Well, my first observation is that the recording of Life events really tends to get a lot of attention. It seems as though readers really want to know more about a Blog writer’s actual life beyond, mainly, what they actually record down. For a while I avoided doing that as much, but I recognize the value in occasionally dealing with that part of my self and some of the milestones in my own life offline. I guess the fact that people are interested in other people and specifically people whose writing they follow isn’t that much of a surprise in retrospect.

It also isn’t surprising that there are a lot of hits with regards to my posts on Creativity and the Creative Process, or to be more “nice and accurate” about it: my own thoughts about them. It isn’t as though my thoughts are particularly original, mind you, but I have to be precise in stating that these are my opinions and experiences with the above. Whereas with my Life I tend to find moments where I really need to express or share something, my writings on Creativity are mainly me pretty much talking out loud but–unlike the actual times when I talk to myself (a lot)–I actually want to take readers through something of my process: to outline a bit of my own mind and how it works.

Unfortunately, it also isn’t that surprising that when I wrote my post on Depression, I got  lot of hits for two days afterwards. It is a very common topic–especially in this day and age–and it also feeds back to the idea of the “personal being publicly popular.”

In a lot of ways, all of the above are pretty much the electronic Mythic Bios’ bread-and-butter, as it were. I know that if I talk about these topics or choose a day where the new Dr. Who episode or the latest movie comes out to talk about it, I will get some traffic there. It’s good to know what works and what needs work.

I have some specialized posts that do not always get as much traffic, but they are relatively consistent in their own way. For instance, I find that I get a fair bit of views with regards to my What is FV Disco? and my Worms and Bicycles articles from Eastern and Central Europe due to the fact that I am touching upon an art movement and style that originated in Slovenia, and that–at least at the time I made them–there seemed to be few articles talking about the subject online: never mind with regards to the comics medium.

Speaking of comics, I have been getting some modest traffic with regards to my reviews of comic books like Grant Morrison’s Arkham Asylum and anything I’ve written on Miracleman. I try to put a little of everything for Geek readers and otherwise: though really it depends on my mood and where I think the flow of the Blog is going at that time. What I mean is: I try to maintain some kind of continuity with regards to which article I place after the last.

And I am really happy to see people reading my stuff: especially my articles on, and my stories based from Video Games: of which my only claim to expertise is the fact that I’ve played some of them and even loved them. It also makes me happy to see the occasional view of my article on my experience with Gwendolyn MacEwen and The Vampire Sex Bar too. I obviously find that my articles on mainstream subjects or things that have become so such as Creativity, Superman, The Doctor and what-not to get more attention while some my more obscure and original articles get less: though it is very satisfying when this last does get some views.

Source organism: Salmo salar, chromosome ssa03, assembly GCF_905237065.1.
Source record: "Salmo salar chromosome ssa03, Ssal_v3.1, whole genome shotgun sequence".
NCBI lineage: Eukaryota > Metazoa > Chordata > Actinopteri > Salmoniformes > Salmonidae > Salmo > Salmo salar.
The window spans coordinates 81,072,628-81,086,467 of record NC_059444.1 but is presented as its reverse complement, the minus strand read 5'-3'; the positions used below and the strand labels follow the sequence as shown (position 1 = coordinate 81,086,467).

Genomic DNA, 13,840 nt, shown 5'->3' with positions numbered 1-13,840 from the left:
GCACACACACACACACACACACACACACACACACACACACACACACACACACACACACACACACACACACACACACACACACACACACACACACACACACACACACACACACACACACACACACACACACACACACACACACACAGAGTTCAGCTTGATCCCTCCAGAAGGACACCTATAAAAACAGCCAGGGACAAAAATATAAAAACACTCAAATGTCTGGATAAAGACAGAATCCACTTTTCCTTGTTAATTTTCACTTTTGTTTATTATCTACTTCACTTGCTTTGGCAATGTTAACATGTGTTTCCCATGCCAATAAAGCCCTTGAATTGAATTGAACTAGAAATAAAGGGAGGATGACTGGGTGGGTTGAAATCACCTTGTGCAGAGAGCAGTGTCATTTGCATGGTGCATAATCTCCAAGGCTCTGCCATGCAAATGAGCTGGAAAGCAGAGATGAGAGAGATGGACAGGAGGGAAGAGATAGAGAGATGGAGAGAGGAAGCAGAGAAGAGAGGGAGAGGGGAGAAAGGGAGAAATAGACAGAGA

But I think the most gratifying moments for me are when someone reads some of my samples of fictional writing. It just makes me happy to see people reading my most original or at least creatively derivative work. Yet I have to say that, in the end, I am just satisfied to see that anyone reads any thought, poem, review, story, or opinion of mine here. It is the closest I have to bringing you into the world that I created for myself from all of this and my own essential self.

Sometimes I feel like I am not always that interesting and much of what I write on here isn’t that important when you really think about it. But writing and writing to one’s audience is more than statistics, or whether or not you get paid, or how much attention-whoring you do. Writing is about getting yourself out there and expressing it in such a way where you don’t dumb yourself down, but the same time you are not trying to be inaccessible and superior.

I am still trying to find the line between what I want here and what I may want elsewhere. But in the meantime, I have a better idea of how to continue. For instance, I know that if I want to get Freshly Pressed the best way to do it is to write about a topic that is universal or very popular (such as a strange pseudo-serious and somewhat creative meditation on the nature of cartoons), make it short, but also make it stand out by cramming a lot of ideas and resonance into so small a space. An appropriate graphic also helps. Of course I also understand that there are other factors to consider too: such as what the staff of Freshly Pressed is looking for that day or that week and there is only so much you can control or predict.